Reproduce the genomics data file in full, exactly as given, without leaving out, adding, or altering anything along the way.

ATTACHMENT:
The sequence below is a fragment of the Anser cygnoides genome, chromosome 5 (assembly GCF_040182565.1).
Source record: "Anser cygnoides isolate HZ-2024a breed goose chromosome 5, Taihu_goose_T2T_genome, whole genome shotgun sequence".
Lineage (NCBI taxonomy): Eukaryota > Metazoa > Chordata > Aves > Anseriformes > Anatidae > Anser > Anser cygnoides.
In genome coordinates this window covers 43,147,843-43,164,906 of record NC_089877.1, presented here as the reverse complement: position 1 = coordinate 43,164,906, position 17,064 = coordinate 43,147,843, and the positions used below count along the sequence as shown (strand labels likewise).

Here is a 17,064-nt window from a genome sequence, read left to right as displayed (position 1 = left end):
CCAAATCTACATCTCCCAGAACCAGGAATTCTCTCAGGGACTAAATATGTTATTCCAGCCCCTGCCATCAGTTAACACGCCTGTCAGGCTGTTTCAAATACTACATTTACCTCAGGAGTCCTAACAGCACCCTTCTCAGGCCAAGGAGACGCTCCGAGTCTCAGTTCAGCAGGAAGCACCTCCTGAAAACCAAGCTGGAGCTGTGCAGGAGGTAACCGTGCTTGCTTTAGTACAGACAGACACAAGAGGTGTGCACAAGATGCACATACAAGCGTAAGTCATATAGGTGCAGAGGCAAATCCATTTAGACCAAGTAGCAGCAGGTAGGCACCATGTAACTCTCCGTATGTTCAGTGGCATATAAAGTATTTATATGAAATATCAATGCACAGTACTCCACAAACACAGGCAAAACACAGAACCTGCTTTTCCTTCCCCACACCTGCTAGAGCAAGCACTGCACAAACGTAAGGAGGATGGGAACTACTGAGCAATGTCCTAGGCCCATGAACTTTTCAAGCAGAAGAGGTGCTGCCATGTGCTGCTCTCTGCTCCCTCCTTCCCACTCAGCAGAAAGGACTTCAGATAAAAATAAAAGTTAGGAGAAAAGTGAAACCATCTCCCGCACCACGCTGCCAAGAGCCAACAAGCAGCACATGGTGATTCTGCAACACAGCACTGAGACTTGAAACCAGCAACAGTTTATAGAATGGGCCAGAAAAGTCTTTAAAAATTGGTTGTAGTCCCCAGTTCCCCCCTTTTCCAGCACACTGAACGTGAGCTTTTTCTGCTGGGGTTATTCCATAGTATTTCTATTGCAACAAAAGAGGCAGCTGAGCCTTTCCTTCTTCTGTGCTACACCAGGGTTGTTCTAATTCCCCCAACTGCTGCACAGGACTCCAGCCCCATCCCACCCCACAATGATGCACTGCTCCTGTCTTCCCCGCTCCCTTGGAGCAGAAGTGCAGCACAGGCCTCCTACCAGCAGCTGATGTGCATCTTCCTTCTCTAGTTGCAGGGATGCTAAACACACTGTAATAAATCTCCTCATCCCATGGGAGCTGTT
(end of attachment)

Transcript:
The sequence below is a fragment of the Anser cygnoides genome, chromosome 5 (assembly GCF_040182565.1).
Source record: "Anser cygnoides isolate HZ-2024a breed goose chromosome 5, Taihu_goose_T2T_genome, whole genome shotgun sequence".
Lineage (NCBI taxonomy): Eukaryota > Metazoa > Chordata > Aves > Anseriformes > Anatidae > Anser > Anser cygnoides.
In genome coordinates this window covers 43,147,843-43,164,906 of record NC_089877.1, presented here as the reverse complement: position 1 = coordinate 43,164,906, position 17,064 = coordinate 43,147,843, and the positions used below count along the sequence as shown (strand labels likewise).

Here is a 17,064-nt window from a genome sequence, read left to right as displayed (position 1 = left end):
CCAAATCTACATCTCCCAGAACCAGGAATTCTCTCAGGGACTAAATATGTTATTCCAGCCCCTGCCATCAGTTAACACGCCTGTCAGGCTGTTTCAAATACTACATTTACCTCAGGAGTCCTAACAGCACCCTTCTCAGGCCAAGGAGACGCTCCGAGTCTCAGTTCAGCAGGAAGCACCTCCTGAAAACCAAGCTGGAGCTGTGCAGGAGGTAACCGTGCTTGCTTTAGTACAGACAGACACAAGAGGTGTGCACAAGATGCACATACAAGCGTAAGTCATATAGGTGCAGAGGCAAATCCATTTAGACCAAGTAGCAGCAGGTAGGCACCATGTAACTCTCCGTATGTTCAGTGGCATATAAAGTATTTATATGAAATATCAATGCACAGTACTCCACAAACACAGGCAAAACACAGAACCTGCTTTTCCTTCCCCACACCTGCTAGAGCAAGCACTGCACAAACGTAAGGAGGATGGGAACTACTGAGCAATGTCCTAGGCCCATGAACTTTTCAAGCAGAAGAGGTGCTGCCATGTGCTGCTCTCTGCTCCCTCCTTCCCACTCAGCAGAAAGGACTTCAGATAAAAATAAAAGTTAGGAGAAAAGTGAAACCATCTCCCGCACCACGCTGCCAAGAGCCAACAAGCAGCACATGGTGATTCTGCAACACAGCACTGAGACTTGAAACCAGCAACAGTTTATAGAATGGGCCAGAAAAGTCTTTAAAAATTGGTTGTAGTCCCCAGTTCCCCCCTTTTCCAGCACACTGAACGTGAGCTTTTTCTGCTGGGGTTATTCCATAGTATTTCTATTGCAACAAAAGAGGCAGCTGAGCCTTTCCTTCTTCTGTGCTACACCAGGGTTGTTCTAATTCCCCCAACTGCTGCACAGGACTCCAGCCCCATCCCACCCCACAATGATGCACTGCTCCTGTCTTCCCCGCTCCCTTGGAGCAGAAGTGCAGCACAGGCCTCCTACCAGCAGCTGATGTGCATCTTCCTTCTCTAGTTGCAGGGATGCTAAACACACTGTAATAAATCTCCTCATCCCATGGGAGCTGTT